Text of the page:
Escalation Of Security Presence At Ecuadorian Embassy Raises Concern After DOJ Jet Lingers In London
Elisabeth Lea Vos
23 March, 2019
This article is my own intellectual property.
In just a few days, it will have been a full year since WikiLeaks's Julian Assange was severed from contact with the outside world.
Amidst the approach to this disturbing anniversary, concerns were heightened after a United States Department of Justice jet previously used for the rendition of an accused Russian hacker landed in London on Tuesday and remained there for days, only to return to the US on Saturday. The flight reportedly departed initially from Manassas, Virginia.
WikiLeaks stated viaTwitter regarding the flight: “What is US Department of Justice jet "N996GA" doing in London? The jet arrived on Tuesday from DC and was last noted rendering alleged Russian hacker Yevgeniy Nikulin to the US last year from the Czech Republic, causing a diplomatic incident with Russia.”
Julian Assange's Twitter account, currently run by members of his legal team, also Tweeted: "Note that the Edward Snowden DoJ grab team plane N977GA also departed from Manassas, Virginia."
In response to the news, Christine Assange wrote via social media: “This is of urgent and real concern! Under cover of the 24/7 media frenzy on the NZ Mosque shootings. Is the US planning to snatch my son Julian from the London Ecuador Embassy they have been trying to force him from, for a CIA rendition flight?”
While the jet remained in London, WikiLeaks reported the statements of Assange's lawyers, who described an increase in the presence of plainclothes British police officers on the ground surrounding Ecuador's London embassy, saying:
“A build up of plain clothes ear-piece wearing operatives around the Ecuador embassy in London in the last two days has been sighted by Julian Assange's lawyers. There are normally 2-4 plainclothes British operatives present. The reason for the increase is not publicly known.”
The jet arrived in London on March 19th - the same day that Twitter imposed a restriction on the account of Christine Assange which would last for more than 24 hours, followed shortly afterward by the placement of an identical restriction on the Twitter account of Telesur English, a rare beacon of accurate reportage about Latin America for an English-speaking audience. The restriction, and the subsequent lifting of the measure, was never explained by the social media website.
A subsequent report by Consortium News noted that: "Ms. Assange told Consortium News by phone that she has had no contact with Twitter and still does not know why her account was restricted or precisely why it was restored. She was unable to post new Tweets or read anyone else’s while the restriction was in place. On Thursday, Telesur English, the Venezuelan state broadcaster’s English service, was hit with the same restrictions by Twitter as had affected Ms. Assange, who Tweeted a complaint about it."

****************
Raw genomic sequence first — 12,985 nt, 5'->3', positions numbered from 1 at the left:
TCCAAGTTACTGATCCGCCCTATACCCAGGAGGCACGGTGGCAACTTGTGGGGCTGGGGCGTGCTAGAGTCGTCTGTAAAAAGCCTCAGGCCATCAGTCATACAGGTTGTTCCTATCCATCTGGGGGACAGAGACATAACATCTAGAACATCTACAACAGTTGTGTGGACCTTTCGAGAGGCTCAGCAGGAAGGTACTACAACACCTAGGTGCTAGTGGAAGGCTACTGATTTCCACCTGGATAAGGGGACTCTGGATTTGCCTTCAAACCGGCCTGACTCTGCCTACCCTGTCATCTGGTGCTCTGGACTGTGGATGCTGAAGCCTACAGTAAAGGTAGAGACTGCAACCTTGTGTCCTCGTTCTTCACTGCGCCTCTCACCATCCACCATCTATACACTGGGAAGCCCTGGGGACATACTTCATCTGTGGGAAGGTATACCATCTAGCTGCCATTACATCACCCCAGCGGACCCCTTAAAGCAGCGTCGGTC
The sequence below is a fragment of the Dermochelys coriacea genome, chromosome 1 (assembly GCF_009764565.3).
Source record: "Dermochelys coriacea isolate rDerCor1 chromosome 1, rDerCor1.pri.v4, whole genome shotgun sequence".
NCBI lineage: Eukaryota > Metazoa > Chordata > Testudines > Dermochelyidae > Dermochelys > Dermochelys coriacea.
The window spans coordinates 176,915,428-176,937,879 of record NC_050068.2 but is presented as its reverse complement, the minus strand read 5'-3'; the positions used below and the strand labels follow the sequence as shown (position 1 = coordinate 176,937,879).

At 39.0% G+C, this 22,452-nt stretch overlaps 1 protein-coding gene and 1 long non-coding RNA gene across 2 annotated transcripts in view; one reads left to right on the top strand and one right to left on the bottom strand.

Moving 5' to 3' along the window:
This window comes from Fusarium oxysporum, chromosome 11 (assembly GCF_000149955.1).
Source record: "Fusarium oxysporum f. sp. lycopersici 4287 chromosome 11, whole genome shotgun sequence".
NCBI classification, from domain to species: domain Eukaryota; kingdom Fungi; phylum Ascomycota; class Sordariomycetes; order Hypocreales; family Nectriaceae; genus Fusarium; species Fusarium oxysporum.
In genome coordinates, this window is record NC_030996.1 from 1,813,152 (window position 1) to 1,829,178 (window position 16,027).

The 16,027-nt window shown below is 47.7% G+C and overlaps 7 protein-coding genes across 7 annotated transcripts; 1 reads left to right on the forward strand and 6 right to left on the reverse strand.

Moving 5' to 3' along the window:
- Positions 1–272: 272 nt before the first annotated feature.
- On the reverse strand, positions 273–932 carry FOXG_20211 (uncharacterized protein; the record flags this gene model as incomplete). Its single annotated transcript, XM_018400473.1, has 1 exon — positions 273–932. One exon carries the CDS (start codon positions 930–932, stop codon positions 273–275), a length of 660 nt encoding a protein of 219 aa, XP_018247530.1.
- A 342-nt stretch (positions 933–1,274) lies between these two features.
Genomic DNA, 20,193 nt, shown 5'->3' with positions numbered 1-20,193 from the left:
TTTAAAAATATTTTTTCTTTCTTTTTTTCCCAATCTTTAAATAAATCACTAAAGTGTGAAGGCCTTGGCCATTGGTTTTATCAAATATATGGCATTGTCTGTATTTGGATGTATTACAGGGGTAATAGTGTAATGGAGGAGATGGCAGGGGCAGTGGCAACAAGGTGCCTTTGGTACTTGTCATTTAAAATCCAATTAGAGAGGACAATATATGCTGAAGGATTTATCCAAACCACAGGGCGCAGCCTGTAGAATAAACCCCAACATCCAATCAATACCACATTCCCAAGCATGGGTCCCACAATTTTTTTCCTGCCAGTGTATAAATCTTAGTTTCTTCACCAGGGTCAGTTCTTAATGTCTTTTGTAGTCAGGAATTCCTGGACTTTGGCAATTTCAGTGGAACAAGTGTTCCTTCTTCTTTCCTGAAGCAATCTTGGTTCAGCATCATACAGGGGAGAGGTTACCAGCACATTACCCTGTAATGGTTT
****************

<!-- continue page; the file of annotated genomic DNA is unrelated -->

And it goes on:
That the voices of advocates and journalists who have consistently reported on Julian Assange would be censored in rapid succession is cause enough for concern. That these unexplained restrictions coincided with of the arrival of a US Department of Justice jet in London adds to a growing sense of urgency surrounding WikiLeaks and its arbitrarily confinedfounder.
Adding to the seriousness of the situation was the overall context in which it took place. At the time of the plane's arrival, Ecuador was set to hold mid-term elections that could see what Bloomberg called the "beginning of a comeback" for former President Raphael Correa. Under Correa, Ecuador extended vigorous support towards Assange. In contrast, under Lenin Moreno's leadership, Assange's asylum has been transformed into a state of torturous and near-solitary confinement.
In the United States, all eyes this week were fixed on the final chapter of the Mueller investigation coming to a close, and the establishment fall-out from the lack of indictments in Mueller's highly anticipated report.
Meanwhile, the UK's looming Brexit crisis raised the possibility that opposition leader Jeremy Corbyn might become Prime Minister. Corbyn's stance towards WikiLeaks and Assange has been substantially friendlier than that of current UK Prime Minister Theresa May.
Since 2010, the global power structure has made no secret of its animosity towards Assange and WikiLeaks. Trump's administration has likewise made its desire to capture and prosecute Assange well known. Chelsea Manning is again in solitary confinement due to her refusal to cooperate with a Grand Jury regarding Assange.
Though the jet in question departed from the UK earlier today, Met police have been photographed outside the Ecuadorian embassy in addition to the plainclothes police described earlier this week by Assange's lawyers.
In light of these latest developments, inevitable questions arise: were the US and UK essentially on standby to fast-track the extradition of Julian Assange within a shrinking window of opportunity, perhaps using the Temporary Surrender clauses that UK legislation contains, as was thought might also happen in Sweden? Were these plans scuttled after the flight, and the increased security presence at the Ecuadorian embassy, received worldwide attention?
This author will continue to report on this rapidly changing story as it develops.